“You are the salt of the earth. But if the salt loses its saltiness, how can it be made salty again? It is no longer good for anything, except to be thrown out and trampled underfoot.                                         Matthew 5:13

I am fascinated by chemistry. Had my math strengths been better, it is possible that I might have even majored in chemistry in college. However, I realize that while I have an interest in chemistry, at best I could only be considered a chemistry “spectator”, or maybe admirer. I do not think I had the academic rigor to pursue the hard sciences professionally. Call me a science “groupie”.

At any rate, I am fascinated by the chemical elements and compounds. One of them is salt. Common ordinary table salt. There are many types of salts, but the one we are most familiar with is sodium chloride.

Salt has been valued for centuries, mostly, in the past, for one thing- its preservative qualities. Before refrigeration, people needed to find ways to preserve precious food supplies, such as fish. In the time of Jesus, salting fish was a common way to preserve them. Another was drying the fish, and still another was smoking the fish. All produced the result of allowing the fish to be kept much longer than in its fresh state.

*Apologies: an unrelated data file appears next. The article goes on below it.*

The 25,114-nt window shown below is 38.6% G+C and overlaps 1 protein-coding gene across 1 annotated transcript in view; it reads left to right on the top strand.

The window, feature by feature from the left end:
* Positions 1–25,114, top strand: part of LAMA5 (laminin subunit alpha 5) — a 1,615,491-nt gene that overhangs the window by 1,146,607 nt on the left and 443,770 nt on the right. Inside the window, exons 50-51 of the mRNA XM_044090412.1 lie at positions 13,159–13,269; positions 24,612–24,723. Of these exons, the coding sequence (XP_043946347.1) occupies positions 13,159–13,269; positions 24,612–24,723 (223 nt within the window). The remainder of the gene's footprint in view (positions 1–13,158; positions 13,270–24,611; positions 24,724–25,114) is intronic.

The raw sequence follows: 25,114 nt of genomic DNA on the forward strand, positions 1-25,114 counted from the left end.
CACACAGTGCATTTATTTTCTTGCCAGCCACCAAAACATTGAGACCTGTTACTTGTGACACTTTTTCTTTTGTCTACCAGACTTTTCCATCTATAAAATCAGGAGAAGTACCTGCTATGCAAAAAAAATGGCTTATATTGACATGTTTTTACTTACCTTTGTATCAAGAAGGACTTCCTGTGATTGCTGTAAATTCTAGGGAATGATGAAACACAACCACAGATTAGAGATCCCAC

Through the centuries, salt was sought after and wars were even fought to ensure steady supplies of it. Cities grew up around salt mines, and the word “salary” even derives its meaning from salt, since workers often were paid in allocations of salt. It was that important a product.

In the sermon on the mount, Jesus used the analogy of salt. He told his followers that they were to be the salt of the earth. This meant that they were to be the ones to deliver the message of grace and redemption in order to “preserve” the earth. If they failed to be “salty” they would fail in the mission.

In order to live out the full mission of being “salty”, not only are we to preserve the earth with the good news of the gospel, but we also need to display other qualities of salt- making things taste better, and making people thirsty. People will not hear our message of hope if we are not making the world “taste better”- that is, be more of a palatable place to live. If we do not make people thirsty to hear about the hope of the gospel, we will not be effective.

So, consider how you can make the world around you taste a little better. It is only then that we can get a hearing for people to know how grace can be freely given to them.

Prayer: Lord, thank you for the creation that you have spoken into existence. Even salt is part of your plan for our benefit, Amen.


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